MLB's Expanded Playoffs Should Basically Guarantee Mike Trout a Chance at an October Legacy

Los Angeles Angels superstar Mike Trout
Los Angeles Angels superstar Mike Trout / Masterpress/Getty Images

Not only does the MLB have to reckon with the fact that Mike Trout, a three-time MVP and one of the most statistically proficient players of the last few decades, isn't as marketable as they would have hoped given his lack of braggadocious behavior, but they have to watch postseason after postseason roll by with Trout sitting on his butt at home.

The latest proposal that could prompt the MLB to return to play in 2020, however, might finally change all that, as three more teams in both the AL and NL will make the postseason, raising the number of playoff teams from 10 to 16.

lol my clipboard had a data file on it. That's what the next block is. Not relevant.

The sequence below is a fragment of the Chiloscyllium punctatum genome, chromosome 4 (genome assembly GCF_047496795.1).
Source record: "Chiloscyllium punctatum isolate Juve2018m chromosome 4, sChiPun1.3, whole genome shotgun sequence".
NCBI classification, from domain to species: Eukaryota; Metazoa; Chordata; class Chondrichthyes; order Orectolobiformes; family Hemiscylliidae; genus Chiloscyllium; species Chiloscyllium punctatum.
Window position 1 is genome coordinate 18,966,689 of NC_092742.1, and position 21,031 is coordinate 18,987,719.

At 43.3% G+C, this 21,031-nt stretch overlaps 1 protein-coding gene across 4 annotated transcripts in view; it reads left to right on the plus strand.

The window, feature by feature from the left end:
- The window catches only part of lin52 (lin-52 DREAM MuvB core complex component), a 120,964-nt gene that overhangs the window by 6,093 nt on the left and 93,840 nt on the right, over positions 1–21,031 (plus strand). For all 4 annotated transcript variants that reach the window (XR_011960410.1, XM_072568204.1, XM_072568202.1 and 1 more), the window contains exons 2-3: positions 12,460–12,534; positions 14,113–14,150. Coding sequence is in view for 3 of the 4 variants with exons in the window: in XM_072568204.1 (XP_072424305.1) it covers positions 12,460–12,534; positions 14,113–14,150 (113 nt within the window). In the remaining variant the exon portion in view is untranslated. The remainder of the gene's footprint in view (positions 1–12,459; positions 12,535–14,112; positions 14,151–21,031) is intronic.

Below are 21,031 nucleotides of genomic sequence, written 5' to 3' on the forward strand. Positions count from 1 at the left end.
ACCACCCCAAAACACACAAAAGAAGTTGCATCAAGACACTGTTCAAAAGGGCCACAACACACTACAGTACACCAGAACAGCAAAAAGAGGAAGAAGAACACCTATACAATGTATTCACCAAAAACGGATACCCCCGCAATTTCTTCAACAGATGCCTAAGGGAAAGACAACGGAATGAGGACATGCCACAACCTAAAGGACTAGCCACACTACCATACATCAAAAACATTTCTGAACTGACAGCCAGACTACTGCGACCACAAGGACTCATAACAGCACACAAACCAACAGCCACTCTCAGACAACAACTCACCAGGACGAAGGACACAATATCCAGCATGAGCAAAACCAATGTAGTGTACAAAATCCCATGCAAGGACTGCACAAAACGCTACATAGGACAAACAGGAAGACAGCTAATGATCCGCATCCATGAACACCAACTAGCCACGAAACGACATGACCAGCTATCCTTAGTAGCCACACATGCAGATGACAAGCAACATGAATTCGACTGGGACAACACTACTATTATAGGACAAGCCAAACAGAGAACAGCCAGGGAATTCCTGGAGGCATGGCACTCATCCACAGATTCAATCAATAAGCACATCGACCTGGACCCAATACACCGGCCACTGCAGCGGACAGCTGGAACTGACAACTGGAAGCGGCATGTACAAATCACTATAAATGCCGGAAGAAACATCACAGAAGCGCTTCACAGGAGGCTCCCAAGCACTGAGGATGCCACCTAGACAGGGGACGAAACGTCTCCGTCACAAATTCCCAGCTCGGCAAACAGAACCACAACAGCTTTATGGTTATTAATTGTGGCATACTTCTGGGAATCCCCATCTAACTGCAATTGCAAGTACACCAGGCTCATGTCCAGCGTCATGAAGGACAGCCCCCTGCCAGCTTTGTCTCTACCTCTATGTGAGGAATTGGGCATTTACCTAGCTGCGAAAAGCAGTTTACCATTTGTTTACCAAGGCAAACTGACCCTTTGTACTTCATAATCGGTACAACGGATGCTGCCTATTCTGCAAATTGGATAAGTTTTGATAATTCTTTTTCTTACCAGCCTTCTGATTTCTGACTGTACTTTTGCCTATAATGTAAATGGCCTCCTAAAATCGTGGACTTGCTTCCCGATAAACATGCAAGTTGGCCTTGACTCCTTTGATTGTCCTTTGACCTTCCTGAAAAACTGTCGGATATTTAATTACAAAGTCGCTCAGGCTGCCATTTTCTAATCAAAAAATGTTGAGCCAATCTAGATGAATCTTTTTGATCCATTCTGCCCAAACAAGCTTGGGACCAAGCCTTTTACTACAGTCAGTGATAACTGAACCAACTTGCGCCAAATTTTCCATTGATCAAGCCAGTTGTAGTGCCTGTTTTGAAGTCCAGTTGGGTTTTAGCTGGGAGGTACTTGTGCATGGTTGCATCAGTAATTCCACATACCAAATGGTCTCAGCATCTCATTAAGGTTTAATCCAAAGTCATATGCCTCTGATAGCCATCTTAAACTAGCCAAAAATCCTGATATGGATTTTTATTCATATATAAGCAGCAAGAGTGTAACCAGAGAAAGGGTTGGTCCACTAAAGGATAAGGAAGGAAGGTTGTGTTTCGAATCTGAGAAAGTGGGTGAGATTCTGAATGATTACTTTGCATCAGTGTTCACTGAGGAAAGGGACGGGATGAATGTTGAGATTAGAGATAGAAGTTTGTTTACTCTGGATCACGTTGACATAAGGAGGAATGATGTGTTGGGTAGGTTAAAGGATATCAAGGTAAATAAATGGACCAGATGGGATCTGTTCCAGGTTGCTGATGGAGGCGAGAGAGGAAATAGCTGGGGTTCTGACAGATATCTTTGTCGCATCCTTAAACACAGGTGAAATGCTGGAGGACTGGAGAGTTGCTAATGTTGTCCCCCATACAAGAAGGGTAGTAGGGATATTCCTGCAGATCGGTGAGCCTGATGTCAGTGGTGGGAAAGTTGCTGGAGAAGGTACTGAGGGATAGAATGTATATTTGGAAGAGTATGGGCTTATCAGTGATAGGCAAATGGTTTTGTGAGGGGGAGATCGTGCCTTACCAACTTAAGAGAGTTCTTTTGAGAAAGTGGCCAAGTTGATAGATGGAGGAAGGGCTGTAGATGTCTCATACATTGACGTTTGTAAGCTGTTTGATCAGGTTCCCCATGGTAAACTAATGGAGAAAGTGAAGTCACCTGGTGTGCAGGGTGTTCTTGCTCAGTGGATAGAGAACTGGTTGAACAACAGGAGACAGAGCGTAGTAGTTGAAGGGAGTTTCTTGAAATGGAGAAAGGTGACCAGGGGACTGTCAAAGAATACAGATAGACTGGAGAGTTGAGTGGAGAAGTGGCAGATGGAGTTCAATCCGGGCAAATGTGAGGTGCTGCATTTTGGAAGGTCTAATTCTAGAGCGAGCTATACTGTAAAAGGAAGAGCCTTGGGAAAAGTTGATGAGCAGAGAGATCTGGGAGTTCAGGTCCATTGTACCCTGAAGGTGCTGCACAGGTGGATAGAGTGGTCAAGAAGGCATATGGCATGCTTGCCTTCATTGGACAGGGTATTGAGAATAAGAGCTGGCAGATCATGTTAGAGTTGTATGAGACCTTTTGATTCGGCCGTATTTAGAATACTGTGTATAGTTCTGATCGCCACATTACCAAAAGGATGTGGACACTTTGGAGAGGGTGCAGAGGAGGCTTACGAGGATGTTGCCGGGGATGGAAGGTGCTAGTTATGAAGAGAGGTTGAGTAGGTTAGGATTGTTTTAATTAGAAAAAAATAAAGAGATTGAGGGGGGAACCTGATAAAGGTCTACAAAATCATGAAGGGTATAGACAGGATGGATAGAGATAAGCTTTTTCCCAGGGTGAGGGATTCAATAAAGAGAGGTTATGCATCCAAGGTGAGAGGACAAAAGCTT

Trout's Angels, who usually hover around the .500 mark while the Houston Astros and Oakland Athletics end up making the postseason, will finally have an avenue towards postseason play.

Trout went 1-12 in the 2014 ALDS, his only playoff exposure to this point. While his legacy as a Hall of Famer is pretty much secure by this point, the league has to be audibly frustrated with the fact that the Angels can't surround Trout with enough competence to even break .500 most years.

There will always be a small sect of small-minded MLB fans who will use Trout's lack of postseason success to poke holes in his legacy, and he has the chance to shut them all up should he make the playoffs in either of the next two years.

A Trout World Series win would be massive for the league as a whole, as the sport's premier player would finally have a ring on his finger after years of futility. Luckily, Anthony Rendon and an expanded playoff field might have just arrived in the nick of time.